17/04/2013 11:17 BST | Updated 17/06/2013 06:12 BST

'The Eighties Ended Today'

I left school in 1983, the same month Margaret Thatcher won her second election. In my Yorkshire hometown there was disbelief that once again the south had returned to power someone who had transformed the industrial heartlands in much the same way the US infantry transformed Baghdad.

By 1987, and Thatcher's third victory, I had followed her "minder" Norman Tebbit's advice and got on my bike to London; I'd never had a "proper" job and writing a novel was both therapy and a possible way out of the condemned house on a sprawling estate where I and my friends lived.

The book concerned the lives of four friends who had grown up under Thatcherism, and who - being deprived of work - never had the chance to fully develop; my provisional title was "Thatcher's Abortions". In the end I decided that would be problematic and chose "Fire Horses", after the Chinese astrological symbol.

Fire Horses are seen as uniquely dangerous, and many Fire Horses in the Far East are destroyed at birth. The last era of the Fire Horse was between 21st January 1966 and 8th February 1967; by having the main characters born around that time they became teenagers in 1979 and by the time the Tories lost power in 1997 they would be thirty.

Many of the events of my book take place on the day of the general election; the characters experience the harsher aspects of Thatcherism, often directly. Most fiction I've read about the eighties seems to concentrate on the Square Mile and the shoulder pad; I wanted my novel to describe how it was for those who didn't fare so well during that turbulent decade.

Late in the book, two characters are discussing Thatcher's legacy:

"I remember," I tell him, "before Thatcher, sad used to mean something else. Now it just means loser. See also: Billy No-mates; do-gooder." I swig my beer. "Know what I'd do? I'd hang the cunt for treason. Crimes against the state."

The anger elucidated, in blunt terms, by my characters; was how I felt - and still feel. For those of us who came of age in the Eighties, anger was our legacy. Perhaps I should thank the woman for that, at least; and for providing me with such a vivid backdrop of conflict and misery, in which to place my work.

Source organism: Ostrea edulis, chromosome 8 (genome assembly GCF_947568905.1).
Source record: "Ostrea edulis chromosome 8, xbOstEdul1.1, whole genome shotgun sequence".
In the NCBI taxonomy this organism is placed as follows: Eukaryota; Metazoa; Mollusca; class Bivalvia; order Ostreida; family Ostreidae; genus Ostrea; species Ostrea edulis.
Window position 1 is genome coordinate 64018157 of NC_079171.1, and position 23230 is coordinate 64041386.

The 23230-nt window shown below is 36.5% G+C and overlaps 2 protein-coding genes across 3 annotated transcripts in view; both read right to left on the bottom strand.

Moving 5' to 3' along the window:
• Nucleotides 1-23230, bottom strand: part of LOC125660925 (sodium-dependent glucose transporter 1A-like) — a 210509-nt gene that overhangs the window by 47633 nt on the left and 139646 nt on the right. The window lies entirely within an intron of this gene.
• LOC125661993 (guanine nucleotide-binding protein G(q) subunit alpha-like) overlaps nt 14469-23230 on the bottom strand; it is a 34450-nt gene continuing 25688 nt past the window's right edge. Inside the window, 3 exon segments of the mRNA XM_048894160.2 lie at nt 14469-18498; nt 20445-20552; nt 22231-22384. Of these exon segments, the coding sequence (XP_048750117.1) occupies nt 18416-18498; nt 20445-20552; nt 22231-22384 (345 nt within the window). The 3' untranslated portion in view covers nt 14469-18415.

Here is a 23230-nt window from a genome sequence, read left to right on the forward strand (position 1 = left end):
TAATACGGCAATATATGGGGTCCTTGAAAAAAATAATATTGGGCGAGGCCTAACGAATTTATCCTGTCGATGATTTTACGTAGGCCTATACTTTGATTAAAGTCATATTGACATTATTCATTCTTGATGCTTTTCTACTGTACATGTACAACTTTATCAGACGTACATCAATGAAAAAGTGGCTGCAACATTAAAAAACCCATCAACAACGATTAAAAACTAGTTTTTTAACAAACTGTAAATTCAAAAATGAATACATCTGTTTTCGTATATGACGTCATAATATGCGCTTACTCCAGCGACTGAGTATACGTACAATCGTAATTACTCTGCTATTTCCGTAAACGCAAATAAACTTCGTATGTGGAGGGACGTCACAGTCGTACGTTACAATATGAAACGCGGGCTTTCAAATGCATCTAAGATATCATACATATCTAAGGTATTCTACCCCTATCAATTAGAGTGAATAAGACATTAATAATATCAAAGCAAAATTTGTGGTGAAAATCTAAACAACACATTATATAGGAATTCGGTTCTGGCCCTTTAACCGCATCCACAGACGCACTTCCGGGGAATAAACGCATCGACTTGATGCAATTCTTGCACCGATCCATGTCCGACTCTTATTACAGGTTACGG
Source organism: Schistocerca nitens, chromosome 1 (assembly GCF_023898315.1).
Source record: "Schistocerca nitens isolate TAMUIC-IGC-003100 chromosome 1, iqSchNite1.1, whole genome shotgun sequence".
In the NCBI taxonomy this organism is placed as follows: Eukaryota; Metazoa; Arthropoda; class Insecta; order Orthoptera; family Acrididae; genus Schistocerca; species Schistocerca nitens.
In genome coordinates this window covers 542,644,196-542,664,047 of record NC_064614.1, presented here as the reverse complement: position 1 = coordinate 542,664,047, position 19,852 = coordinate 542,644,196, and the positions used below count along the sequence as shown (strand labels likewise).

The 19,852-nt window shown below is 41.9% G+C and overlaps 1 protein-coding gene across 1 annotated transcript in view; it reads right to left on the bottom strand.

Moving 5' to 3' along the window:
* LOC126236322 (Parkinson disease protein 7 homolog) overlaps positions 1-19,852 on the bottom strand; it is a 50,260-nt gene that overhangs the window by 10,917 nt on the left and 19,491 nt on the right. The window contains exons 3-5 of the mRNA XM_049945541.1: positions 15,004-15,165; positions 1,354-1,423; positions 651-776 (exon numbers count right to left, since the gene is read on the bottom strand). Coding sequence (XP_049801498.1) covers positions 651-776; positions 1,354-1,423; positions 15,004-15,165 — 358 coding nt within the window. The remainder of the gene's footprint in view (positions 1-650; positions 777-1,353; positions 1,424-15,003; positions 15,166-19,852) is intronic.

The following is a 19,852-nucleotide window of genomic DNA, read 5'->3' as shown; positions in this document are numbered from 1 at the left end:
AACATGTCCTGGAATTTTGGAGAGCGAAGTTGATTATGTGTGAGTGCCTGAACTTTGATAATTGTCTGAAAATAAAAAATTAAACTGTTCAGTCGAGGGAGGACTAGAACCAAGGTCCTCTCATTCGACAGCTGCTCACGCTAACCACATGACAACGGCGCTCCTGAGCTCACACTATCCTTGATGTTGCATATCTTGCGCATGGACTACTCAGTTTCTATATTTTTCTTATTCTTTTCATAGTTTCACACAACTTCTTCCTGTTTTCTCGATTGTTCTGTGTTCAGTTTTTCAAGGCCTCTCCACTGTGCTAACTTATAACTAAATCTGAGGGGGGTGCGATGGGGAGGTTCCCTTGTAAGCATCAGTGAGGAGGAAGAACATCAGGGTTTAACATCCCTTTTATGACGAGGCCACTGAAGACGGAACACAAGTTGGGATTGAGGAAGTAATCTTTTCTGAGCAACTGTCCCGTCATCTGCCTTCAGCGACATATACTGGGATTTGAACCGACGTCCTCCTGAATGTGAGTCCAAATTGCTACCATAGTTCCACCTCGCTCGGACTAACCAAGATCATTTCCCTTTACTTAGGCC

Although my second novel, "Out of Office", was set entirely in contemporary London, many of its themes - poverty, intolerance, privatisation - were directly influenced by what a friend called Thatcher's "revolutionary capitalism", a revolution which Blair and Brown disgracefully continued and which now, under this ghastly coalition of Old Etonians and "Liberals", is almost complete.

Ken Livingstone has said that he couldn't think of a single thing Thatcher did with which he agreed. Some of Thatcher's policies were undoubtedly good ones, but it's hard to avoid the suspicion that even when they worked out well, the results weren't as she intended; in others, such as "right to buy", she turned a potentially brilliant policy into one which led to today's catastrophic housing shortage; and in cases such as the Falkland conflict, she was bailed out by the bravery of young men and women who joined up to escape the dole queue she had created and which she and her government saw as "a price worth paying".

Many of those now defending Thatcher's name are too young to comprehend how awful the eighties were for many people and the communities in which they lived. If today's young people are the "lost generation", what of those who experienced even higher rates of unemployment, the destruction of their unions and industries, the apparent lust for hunger-striker's blood, the end of the apprenticeship, along with the terrifying spectre of nuclear war?

I feel no compelling urge to attend the funeral, either to celebrate or commemorate one of this country's most divisive leaders. Although I find the sight of teenagers drinking cider to "celebrate" a little pathetic (if you can't remember the eighties, you weren't there), a part of me can't help thinking that if there was a riot today, it would be rather appropriate, as perhaps the most defining images of her reign were of our smashed inner cities.

Less appropriate is the song chosen by the anti-Thatcher brigade to mark her passing. It was silly of the BBC to refuse to play all of ""Ding dong! The witch is dead", but it was also a silly song to choose. How about "ghost town", by The Specials; "Crazy", by Gnarls Barkley; or better still "Kill the Poor" by the Dead Kennedys?

"Fire Horses" by Mark Piggott is published by Legend Press.